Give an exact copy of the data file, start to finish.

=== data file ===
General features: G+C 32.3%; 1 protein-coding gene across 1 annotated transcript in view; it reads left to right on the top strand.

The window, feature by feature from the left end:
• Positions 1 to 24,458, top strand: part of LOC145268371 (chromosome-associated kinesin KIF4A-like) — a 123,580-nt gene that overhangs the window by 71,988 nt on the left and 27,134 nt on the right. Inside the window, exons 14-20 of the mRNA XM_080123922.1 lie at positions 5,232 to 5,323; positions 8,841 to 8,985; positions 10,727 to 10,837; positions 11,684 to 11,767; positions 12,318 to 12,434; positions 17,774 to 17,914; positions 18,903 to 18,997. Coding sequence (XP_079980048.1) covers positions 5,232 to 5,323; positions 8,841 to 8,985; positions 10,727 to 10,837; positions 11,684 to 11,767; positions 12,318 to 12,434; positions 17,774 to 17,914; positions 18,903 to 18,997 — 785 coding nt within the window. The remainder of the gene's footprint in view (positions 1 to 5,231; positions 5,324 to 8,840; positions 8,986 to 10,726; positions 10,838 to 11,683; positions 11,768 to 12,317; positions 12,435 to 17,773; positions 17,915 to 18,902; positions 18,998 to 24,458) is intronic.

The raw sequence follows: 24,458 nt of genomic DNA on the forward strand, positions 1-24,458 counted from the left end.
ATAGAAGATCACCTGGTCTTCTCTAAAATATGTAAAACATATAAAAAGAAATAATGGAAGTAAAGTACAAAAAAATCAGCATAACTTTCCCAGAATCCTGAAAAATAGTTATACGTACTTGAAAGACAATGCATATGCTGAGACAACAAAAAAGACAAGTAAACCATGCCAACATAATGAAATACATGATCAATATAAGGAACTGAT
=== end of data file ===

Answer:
General features: G+C 32.3%; 1 protein-coding gene across 1 annotated transcript in view; it reads left to right on the top strand.

The window, feature by feature from the left end:
• Positions 1 to 24,458, top strand: part of LOC145268371 (chromosome-associated kinesin KIF4A-like) — a 123,580-nt gene that overhangs the window by 71,988 nt on the left and 27,134 nt on the right. Inside the window, exons 14-20 of the mRNA XM_080123922.1 lie at positions 5,232 to 5,323; positions 8,841 to 8,985; positions 10,727 to 10,837; positions 11,684 to 11,767; positions 12,318 to 12,434; positions 17,774 to 17,914; positions 18,903 to 18,997. Coding sequence (XP_079980048.1) covers positions 5,232 to 5,323; positions 8,841 to 8,985; positions 10,727 to 10,837; positions 11,684 to 11,767; positions 12,318 to 12,434; positions 17,774 to 17,914; positions 18,903 to 18,997 — 785 coding nt within the window. The remainder of the gene's footprint in view (positions 1 to 5,231; positions 5,324 to 8,840; positions 8,986 to 10,726; positions 10,838 to 11,683; positions 11,768 to 12,317; positions 12,435 to 17,773; positions 17,915 to 18,902; positions 18,998 to 24,458) is intronic.

The raw sequence follows: 24,458 nt of genomic DNA on the forward strand, positions 1-24,458 counted from the left end.
ATAGAAGATCACCTGGTCTTCTCTAAAATATGTAAAACATATAAAAAGAAATAATGGAAGTAAAGTACAAAAAAATCAGCATAACTTTCCCAGAATCCTGAAAAATAGTTATACGTACTTGAAAGACAATGCATATGCTGAGACAACAAAAAAGACAAGTAAACCATGCCAACATAATGAAATACATGATCAATATAAGGAACTGAT